Why is slashdot full of trolls today?
            Why would today be different from any other day?
          • by AdamKG (1004604)
            I haven't read the lawsuit myself, but I feel compelled to point out that there being a way to turn off an indexer does not an API make. Can the indexer be turned off programatically (EG, during the Google Desktop install process)? Anything less is unacceptable to users. Frankly, it's ridiculous to expect people to have to go into the Windows settings just to install an application.
            • Can the indexer be turned off programatically (EG, during the Google Desktop install process)?
              Yes, manipulating the Windows Service list, including registering, unregistering, starting, stopping or modifying the default action for the service (Automatic, Manual, Disabled) is a trivial task in a competent installer package, and it requires no input from the end user to do.

              Ive seen many installers do it to date, why is it so hard for Google to do?
          • by JimDaGeek (983925)
            You talking about the index services on XP. Google is talking about the integrated search in Vista, not XP's little indexer. I haven't personally used Vista yet, so I do not know if Vista's built-in search can be turned off. But going by Google complaint, I would be pretty sure that it cannot. I am sure some Google engineers would have check that option first. :-)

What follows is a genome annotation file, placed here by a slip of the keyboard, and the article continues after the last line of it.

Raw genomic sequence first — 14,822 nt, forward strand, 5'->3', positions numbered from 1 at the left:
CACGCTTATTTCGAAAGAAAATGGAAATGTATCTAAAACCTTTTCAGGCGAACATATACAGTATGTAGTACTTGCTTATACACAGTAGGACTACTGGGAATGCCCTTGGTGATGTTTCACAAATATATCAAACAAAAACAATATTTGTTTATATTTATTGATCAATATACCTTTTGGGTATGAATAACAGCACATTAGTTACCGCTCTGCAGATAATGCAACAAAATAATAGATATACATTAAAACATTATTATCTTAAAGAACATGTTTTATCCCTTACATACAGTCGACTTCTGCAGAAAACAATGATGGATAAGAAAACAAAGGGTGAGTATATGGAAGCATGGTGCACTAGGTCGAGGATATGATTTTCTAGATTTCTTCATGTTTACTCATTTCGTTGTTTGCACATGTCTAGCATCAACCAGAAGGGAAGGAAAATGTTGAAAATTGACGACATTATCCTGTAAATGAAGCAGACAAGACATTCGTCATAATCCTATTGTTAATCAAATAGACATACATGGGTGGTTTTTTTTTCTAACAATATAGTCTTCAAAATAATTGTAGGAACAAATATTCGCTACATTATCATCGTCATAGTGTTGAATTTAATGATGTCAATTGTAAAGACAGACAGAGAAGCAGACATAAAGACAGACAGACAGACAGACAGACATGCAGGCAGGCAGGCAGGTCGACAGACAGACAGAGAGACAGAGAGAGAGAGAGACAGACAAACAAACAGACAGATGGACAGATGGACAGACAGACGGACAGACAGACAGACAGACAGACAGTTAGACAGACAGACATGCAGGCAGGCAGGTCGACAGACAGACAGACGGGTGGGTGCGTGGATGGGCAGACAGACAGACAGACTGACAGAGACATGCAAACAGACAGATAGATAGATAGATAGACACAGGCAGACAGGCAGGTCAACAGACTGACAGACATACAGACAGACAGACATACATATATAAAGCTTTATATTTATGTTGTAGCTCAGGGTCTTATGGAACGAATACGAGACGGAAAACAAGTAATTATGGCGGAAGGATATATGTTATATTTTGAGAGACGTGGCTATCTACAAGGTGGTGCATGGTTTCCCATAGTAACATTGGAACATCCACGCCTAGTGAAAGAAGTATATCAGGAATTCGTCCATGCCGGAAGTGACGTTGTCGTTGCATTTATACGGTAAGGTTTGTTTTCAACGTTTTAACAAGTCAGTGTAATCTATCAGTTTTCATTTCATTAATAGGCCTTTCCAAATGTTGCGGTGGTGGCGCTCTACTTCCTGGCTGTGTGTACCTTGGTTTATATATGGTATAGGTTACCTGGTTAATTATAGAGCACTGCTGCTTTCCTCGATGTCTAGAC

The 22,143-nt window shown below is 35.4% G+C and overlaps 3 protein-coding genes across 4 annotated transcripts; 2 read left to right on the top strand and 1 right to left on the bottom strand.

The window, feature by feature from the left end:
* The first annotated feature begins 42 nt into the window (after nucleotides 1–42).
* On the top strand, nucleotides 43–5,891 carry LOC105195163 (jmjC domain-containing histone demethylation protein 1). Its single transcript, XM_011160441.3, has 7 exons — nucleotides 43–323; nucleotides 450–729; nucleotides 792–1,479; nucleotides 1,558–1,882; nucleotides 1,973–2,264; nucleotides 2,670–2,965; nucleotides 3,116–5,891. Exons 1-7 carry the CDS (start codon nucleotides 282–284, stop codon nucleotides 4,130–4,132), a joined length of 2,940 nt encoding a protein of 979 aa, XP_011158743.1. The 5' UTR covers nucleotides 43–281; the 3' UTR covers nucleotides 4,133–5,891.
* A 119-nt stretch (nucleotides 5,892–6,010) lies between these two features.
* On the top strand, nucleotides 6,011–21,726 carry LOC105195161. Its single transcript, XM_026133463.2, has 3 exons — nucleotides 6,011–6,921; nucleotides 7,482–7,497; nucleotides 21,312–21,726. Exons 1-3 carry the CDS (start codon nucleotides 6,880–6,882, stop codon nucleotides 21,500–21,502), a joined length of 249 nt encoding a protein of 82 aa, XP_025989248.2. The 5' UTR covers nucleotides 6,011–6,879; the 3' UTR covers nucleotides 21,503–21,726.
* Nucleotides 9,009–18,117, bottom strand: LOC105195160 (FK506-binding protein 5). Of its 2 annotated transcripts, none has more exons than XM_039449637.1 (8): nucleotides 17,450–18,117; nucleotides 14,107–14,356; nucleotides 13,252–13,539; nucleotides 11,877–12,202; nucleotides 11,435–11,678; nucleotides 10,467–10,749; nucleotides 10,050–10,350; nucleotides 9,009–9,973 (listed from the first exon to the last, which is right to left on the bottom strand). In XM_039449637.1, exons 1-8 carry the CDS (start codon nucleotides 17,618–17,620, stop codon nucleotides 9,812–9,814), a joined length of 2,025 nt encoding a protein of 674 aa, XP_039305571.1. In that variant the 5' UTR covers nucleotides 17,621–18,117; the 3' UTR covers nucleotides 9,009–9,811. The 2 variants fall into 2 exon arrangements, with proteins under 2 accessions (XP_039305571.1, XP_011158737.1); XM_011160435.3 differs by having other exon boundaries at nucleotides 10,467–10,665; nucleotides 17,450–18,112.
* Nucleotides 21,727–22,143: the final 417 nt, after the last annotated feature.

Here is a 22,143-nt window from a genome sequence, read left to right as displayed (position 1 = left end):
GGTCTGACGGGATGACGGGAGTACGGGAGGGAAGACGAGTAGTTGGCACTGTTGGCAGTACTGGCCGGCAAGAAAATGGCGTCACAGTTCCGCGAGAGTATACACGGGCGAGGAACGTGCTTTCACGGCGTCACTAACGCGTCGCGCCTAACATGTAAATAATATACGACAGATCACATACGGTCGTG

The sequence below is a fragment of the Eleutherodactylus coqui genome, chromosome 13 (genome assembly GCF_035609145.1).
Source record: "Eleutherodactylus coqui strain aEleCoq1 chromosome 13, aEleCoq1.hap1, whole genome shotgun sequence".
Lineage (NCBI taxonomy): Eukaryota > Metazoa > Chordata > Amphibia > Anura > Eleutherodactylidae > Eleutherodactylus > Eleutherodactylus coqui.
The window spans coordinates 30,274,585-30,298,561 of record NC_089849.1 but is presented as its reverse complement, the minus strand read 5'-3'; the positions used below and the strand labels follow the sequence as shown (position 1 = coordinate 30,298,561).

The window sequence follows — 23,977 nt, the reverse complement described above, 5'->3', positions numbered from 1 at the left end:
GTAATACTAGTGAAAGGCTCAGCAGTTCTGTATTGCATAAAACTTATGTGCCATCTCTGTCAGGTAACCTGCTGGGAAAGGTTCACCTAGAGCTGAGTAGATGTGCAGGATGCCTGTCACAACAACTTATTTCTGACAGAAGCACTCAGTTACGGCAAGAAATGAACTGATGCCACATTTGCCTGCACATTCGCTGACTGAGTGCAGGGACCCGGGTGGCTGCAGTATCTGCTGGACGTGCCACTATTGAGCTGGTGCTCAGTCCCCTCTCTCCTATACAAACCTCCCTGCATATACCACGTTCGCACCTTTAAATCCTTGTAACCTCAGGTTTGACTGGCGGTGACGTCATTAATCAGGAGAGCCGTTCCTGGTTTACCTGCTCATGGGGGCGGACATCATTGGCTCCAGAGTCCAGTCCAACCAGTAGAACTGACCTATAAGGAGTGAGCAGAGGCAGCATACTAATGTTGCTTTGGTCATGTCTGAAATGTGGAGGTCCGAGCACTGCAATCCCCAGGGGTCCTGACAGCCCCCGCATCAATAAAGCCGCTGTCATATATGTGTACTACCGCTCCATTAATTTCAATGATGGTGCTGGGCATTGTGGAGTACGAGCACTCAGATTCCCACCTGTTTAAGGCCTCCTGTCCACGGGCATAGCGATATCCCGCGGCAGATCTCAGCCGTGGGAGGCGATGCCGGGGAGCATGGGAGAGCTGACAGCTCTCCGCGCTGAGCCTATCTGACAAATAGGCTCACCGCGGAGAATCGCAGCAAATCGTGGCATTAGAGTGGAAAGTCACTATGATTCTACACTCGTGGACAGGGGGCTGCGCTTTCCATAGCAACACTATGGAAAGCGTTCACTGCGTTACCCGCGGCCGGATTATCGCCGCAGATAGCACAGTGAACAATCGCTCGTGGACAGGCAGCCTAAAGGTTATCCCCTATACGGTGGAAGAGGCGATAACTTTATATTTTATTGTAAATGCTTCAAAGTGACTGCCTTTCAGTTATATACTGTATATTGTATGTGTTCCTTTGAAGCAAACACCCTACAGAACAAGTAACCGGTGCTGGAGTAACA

• by figleaf (672550)
              Nope. I was right. That's how you turn of Vista's search.
              • by JimDaGeek (983925)
                Nope, Vista has indexing that is always running. That is why Google is complaining. Are you saying that Google's engineers couldn't figure out how to turn of an indexing service if it could be turned off? The problem is that Vista will always be doing some type of indexing for changed files, new files, etc. If you install Google's desktop search, you are now doing the same job twice which leads to poor performance.

                You are thinking of the indexing service that came over from XP. Vista has something
                • by Macthorpe (960048) on Sunday June 10, 2007 @02:16PM (#19459249) Journal